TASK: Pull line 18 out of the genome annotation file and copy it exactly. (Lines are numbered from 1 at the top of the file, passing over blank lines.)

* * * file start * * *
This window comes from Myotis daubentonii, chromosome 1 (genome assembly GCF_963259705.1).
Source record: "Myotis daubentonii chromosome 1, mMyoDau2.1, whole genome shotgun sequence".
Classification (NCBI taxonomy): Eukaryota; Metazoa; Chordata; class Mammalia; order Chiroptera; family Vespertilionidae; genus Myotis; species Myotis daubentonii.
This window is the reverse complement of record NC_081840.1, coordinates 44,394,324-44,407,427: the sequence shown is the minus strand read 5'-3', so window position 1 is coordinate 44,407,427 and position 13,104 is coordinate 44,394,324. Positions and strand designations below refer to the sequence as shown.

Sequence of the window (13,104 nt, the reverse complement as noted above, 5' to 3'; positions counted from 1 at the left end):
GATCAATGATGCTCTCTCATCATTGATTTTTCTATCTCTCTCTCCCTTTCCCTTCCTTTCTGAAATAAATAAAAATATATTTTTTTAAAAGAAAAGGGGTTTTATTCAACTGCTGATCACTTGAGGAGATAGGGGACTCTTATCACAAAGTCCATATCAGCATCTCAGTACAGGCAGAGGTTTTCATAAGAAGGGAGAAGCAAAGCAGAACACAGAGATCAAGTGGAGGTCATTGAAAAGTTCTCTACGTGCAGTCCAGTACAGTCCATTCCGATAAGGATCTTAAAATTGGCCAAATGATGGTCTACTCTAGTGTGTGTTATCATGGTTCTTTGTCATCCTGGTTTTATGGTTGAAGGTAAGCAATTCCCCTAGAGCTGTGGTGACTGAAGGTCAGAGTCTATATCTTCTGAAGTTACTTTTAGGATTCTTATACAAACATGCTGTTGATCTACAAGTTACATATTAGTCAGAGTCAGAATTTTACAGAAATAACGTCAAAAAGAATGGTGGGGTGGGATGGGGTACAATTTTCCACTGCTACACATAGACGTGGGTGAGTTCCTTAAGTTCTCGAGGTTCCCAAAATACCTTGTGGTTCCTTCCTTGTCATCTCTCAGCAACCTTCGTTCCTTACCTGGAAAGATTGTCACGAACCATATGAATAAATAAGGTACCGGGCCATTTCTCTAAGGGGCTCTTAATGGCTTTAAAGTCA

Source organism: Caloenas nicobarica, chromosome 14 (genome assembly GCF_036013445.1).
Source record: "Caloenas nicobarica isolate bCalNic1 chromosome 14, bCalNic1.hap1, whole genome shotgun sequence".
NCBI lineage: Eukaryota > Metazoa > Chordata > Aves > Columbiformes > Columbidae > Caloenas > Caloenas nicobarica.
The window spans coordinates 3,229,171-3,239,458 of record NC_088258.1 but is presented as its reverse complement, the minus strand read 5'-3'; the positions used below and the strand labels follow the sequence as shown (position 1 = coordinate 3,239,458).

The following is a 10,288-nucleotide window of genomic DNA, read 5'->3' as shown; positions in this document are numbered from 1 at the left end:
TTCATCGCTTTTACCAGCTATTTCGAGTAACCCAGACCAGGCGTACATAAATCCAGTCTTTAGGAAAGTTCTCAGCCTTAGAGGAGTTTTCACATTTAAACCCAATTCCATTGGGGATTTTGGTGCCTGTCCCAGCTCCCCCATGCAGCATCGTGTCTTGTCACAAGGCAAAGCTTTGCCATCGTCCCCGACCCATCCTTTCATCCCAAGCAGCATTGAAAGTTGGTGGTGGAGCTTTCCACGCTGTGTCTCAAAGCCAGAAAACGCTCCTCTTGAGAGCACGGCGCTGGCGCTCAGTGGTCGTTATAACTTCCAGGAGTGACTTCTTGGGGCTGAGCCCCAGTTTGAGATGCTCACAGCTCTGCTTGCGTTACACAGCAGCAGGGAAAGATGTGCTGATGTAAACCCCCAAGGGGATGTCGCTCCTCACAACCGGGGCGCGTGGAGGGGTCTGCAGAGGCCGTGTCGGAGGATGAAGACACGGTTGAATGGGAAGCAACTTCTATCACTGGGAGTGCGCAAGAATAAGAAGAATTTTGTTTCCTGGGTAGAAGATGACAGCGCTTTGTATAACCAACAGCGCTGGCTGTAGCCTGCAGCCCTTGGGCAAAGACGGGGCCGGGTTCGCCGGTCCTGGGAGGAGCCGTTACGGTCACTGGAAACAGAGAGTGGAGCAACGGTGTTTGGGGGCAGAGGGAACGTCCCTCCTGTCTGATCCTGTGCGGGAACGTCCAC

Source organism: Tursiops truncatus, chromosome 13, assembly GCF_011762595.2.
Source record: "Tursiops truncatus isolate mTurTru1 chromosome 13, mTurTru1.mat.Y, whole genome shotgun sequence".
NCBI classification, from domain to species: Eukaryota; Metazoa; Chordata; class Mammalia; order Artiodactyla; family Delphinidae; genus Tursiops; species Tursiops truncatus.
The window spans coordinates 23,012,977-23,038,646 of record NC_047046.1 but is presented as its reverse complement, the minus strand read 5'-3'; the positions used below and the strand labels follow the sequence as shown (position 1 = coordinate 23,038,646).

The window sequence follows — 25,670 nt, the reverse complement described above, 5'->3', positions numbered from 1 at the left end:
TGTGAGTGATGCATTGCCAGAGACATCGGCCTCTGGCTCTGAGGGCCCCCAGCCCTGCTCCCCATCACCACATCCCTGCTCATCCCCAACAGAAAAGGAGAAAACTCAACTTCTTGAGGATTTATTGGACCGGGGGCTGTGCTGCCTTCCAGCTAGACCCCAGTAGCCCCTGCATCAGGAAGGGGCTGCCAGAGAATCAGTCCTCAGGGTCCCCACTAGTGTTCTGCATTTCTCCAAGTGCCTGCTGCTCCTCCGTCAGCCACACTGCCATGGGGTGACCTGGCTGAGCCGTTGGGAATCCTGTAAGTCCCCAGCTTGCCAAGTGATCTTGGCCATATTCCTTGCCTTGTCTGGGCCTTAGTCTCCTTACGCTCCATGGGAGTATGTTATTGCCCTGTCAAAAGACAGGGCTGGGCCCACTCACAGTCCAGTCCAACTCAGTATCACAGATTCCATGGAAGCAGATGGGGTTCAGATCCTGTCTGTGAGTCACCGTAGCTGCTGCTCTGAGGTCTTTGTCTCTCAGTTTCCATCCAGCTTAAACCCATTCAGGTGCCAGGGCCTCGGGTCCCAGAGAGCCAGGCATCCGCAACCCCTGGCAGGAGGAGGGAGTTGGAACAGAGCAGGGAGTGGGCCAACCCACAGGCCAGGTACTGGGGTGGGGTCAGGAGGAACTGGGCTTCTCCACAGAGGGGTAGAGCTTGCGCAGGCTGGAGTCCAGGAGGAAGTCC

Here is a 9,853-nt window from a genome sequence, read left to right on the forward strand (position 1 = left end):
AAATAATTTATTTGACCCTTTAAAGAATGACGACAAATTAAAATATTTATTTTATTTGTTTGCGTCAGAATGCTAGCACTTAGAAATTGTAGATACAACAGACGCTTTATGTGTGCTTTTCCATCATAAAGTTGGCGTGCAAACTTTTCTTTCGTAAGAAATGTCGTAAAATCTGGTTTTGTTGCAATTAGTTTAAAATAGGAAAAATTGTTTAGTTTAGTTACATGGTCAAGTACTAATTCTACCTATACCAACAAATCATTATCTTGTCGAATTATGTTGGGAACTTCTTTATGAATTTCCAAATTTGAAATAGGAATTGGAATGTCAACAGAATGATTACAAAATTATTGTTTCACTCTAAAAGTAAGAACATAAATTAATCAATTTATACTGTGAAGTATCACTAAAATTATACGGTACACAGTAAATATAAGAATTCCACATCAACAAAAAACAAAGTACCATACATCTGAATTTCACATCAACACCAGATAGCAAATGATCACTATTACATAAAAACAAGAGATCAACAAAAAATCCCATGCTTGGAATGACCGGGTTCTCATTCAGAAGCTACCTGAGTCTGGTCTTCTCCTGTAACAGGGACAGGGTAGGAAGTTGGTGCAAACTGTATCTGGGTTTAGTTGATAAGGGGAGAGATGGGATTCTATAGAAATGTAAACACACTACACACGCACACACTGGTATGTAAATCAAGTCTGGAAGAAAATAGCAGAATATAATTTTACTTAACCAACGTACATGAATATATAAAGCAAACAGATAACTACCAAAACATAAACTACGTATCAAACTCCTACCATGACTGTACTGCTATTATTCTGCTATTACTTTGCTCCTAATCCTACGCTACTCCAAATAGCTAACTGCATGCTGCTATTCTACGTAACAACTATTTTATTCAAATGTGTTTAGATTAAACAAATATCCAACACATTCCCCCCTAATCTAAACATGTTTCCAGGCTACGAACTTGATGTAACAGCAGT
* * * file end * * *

TGTGAGTGATGCATTGCCAGAGACATCGGCCTCTGGCTCTGAGGGCCCCCAGCCCTGCTCCCCATCACCACATCCCTGCTCATCCCCAACAGAAAAGGAGAAAACTCAACTTCTTGAGGATTTATTGGACCGGGGGCTGTGCTGCCTTCCAGCTAGACCCCAGTAGCCCCTGCATCAGGAAGGGGCTGCCAGAGAATCAGTCCTCAGGGTCCCCACTAGTGTTCTGCATTTCTCCAAGTGCCTGCTGCTCCTCCGTCAGCCACACTGCCATGGGGTGACCTGGCTGAGCCGTTGGGAATCCTGTAAGTCCCCAGCTTGCCAAGTGATCTTGGCCATATTCCTTGCCTTGTCTGGGCCTTAGTCTCCTTACGCTCCATGGGAGTATGTTATTGCCCTGTCAAAAGACAGGGCTGGGCCCACTCACAGTCCAGTCCAACTCAGTATCACAGATTCCATGGAAGCAGATGGGGTTCAGATCCTGTCTGTGAGTCACCGTAGCTGCTGCTCTGAGGTCTTTGTCTCTCAGTTTCCATCCAGCTTAAACCCATTCAGGTGCCAGGGCCTCGGGTCCCAGAGAGCCAGGCATCCGCAACCCCTGGCAGGAGGAGGGAGTTGGAACAGAGCAGGGAGTGGGCCAACCCACAGGCCAGGTACTGGGGTGGGGTCAGGAGGAACTGGGCTTCTCCACAGAGGGGTAGAGCTTGCGCAGGCTGGAGTCCAGGAGGAAGTCC